2.) The philosophical presuppositions in the argument of empathy seem to assume that all humans have some sort of inherent worth and are of equal value which, given the secular or naturalistic view outlined above, is as incoherent in a naturalistic or secular world view as the notion of a free will able to effect a downward causal change in the mind/body7.

At a certain level we agree that empathizing with animals is a good thing to do. However, at some point we tend to eat our small furry (or feathery) friends which seems to indicate that humans are in a category of their own8 indicating either speciesm or an indication that humans are, indeed, unique among the other “animals” in the evolutionary struggle.

Given that nature is also “red with tooth and claw“, and that animals regularly eat their own kind9, we can safely conclude that humans are alone in their ability10 to “empathize” which seems to indicate that the notion of empathy is, at best, ambiguous11 and, at worse, completely irrelevant to simple propagation of the species12.

The bottom line is that empathy, while sounding like the holy grail of secular ethics and morality does not line up with the philosophical naturalism it is built upon.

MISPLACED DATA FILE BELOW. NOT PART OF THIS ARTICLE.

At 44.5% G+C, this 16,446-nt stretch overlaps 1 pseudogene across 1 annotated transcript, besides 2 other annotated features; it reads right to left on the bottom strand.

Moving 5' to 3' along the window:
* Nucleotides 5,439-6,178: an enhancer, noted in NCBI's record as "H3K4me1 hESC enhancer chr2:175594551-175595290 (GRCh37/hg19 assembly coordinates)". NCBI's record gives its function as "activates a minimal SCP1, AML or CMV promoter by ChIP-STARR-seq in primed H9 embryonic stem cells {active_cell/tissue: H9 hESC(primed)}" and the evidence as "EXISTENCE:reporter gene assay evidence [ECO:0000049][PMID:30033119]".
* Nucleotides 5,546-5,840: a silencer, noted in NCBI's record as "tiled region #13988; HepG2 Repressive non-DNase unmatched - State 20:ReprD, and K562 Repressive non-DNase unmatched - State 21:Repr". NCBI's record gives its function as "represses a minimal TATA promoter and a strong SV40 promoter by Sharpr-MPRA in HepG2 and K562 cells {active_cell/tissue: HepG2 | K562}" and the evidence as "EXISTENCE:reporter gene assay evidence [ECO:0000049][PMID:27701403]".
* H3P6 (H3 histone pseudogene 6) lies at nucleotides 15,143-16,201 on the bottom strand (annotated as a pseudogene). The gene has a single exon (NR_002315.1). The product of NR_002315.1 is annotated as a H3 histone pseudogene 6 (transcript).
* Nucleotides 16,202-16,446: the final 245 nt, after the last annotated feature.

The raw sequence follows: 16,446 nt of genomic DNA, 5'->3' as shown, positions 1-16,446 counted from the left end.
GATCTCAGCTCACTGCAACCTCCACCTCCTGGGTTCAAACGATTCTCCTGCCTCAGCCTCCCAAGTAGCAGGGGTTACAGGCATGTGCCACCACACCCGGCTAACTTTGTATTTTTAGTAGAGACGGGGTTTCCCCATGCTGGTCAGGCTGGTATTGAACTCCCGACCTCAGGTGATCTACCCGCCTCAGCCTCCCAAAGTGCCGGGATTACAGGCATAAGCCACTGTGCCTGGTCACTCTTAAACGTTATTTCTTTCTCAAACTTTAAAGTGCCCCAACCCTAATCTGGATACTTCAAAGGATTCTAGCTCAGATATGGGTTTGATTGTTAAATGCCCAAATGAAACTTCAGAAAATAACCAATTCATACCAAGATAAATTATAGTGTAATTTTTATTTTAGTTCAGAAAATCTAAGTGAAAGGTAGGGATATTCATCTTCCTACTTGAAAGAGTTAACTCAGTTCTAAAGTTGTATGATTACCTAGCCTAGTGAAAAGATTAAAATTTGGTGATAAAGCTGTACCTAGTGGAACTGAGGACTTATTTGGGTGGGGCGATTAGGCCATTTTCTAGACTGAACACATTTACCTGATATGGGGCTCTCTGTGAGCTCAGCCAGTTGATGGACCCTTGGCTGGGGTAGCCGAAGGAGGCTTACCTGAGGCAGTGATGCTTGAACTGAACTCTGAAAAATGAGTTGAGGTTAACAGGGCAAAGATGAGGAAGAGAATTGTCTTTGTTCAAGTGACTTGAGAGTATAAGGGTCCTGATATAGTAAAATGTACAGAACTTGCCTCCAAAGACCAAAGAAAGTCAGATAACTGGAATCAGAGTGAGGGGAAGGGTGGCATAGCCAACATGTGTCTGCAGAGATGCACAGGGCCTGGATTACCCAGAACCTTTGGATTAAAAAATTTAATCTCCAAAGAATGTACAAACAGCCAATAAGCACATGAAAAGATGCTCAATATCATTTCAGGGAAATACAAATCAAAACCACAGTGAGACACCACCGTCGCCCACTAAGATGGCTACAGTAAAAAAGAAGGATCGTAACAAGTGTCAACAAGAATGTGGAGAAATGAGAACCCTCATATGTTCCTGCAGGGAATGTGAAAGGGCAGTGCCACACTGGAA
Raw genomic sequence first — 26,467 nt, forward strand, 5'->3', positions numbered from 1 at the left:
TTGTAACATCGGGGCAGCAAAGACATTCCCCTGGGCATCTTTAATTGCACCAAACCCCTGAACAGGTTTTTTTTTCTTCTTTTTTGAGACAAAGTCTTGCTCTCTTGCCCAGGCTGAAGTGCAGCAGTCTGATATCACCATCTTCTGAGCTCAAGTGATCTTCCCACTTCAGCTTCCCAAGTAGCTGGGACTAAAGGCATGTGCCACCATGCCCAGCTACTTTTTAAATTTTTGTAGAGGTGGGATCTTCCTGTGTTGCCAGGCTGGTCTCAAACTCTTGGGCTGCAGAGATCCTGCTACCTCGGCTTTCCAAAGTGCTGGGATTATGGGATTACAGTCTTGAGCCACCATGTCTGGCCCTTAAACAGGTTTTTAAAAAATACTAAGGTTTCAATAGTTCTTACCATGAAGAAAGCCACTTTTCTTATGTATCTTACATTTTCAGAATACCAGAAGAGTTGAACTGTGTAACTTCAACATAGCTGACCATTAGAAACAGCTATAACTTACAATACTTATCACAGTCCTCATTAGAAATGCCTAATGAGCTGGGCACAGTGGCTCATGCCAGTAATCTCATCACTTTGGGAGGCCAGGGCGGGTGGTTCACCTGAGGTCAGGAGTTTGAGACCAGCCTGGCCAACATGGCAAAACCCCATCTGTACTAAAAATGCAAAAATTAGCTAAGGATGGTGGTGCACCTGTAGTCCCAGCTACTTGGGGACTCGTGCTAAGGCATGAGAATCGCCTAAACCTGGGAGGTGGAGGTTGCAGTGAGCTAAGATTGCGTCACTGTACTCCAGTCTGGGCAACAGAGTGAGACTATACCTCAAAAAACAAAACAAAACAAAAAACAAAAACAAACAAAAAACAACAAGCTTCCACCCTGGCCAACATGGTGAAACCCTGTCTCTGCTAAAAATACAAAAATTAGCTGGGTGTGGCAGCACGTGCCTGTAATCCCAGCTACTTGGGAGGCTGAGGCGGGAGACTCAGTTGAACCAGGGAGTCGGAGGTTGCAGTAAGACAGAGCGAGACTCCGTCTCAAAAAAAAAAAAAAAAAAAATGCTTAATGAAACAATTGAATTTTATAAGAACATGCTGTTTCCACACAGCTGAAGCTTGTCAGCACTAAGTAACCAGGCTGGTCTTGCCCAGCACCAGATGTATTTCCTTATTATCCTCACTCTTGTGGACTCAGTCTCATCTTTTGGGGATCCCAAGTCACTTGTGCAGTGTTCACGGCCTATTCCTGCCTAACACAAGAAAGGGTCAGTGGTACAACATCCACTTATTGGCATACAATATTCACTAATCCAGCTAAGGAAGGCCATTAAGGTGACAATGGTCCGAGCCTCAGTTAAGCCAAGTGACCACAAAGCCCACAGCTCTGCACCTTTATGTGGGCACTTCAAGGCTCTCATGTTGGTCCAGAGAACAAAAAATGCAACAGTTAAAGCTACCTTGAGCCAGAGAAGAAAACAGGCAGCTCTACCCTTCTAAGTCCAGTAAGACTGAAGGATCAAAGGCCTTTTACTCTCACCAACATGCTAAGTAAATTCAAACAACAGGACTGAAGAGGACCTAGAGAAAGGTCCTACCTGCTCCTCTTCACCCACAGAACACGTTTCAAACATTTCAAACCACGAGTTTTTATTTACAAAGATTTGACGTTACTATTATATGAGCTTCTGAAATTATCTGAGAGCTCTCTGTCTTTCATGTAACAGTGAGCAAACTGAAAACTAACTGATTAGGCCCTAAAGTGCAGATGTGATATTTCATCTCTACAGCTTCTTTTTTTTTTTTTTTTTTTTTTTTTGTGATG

In conclusion; only in a world where humans were created equal13 would the golden rule or “empathy” make sense. Indeed, I would submit the fact that we find this golden rule upheld in some degree amongst nearly all cultures across the world and across time give us a good indication that we are, indeed, created equally and ought to therefore question seriously the foundation of our equality just in case that foundation happens to be a person like us14.

  1. As opposed to a theocentric model where morality is ultimately based on God and His Law []
  2. That is, not a myth. []
  3. That is, outside of myself. []
  4. Not constrained by time and space. []
  5. Cannot change with time []
  6. “Human beings, all over the earth, have this curious idea that they ought to behave in a certain way, and can’t really get rid of it.” –C.S. Lewis, The Case for Christianity []
  7. That is, naturalism presupposes a deterministic view of causal actions which, by default, makes the concept of a “free will” incoherent. []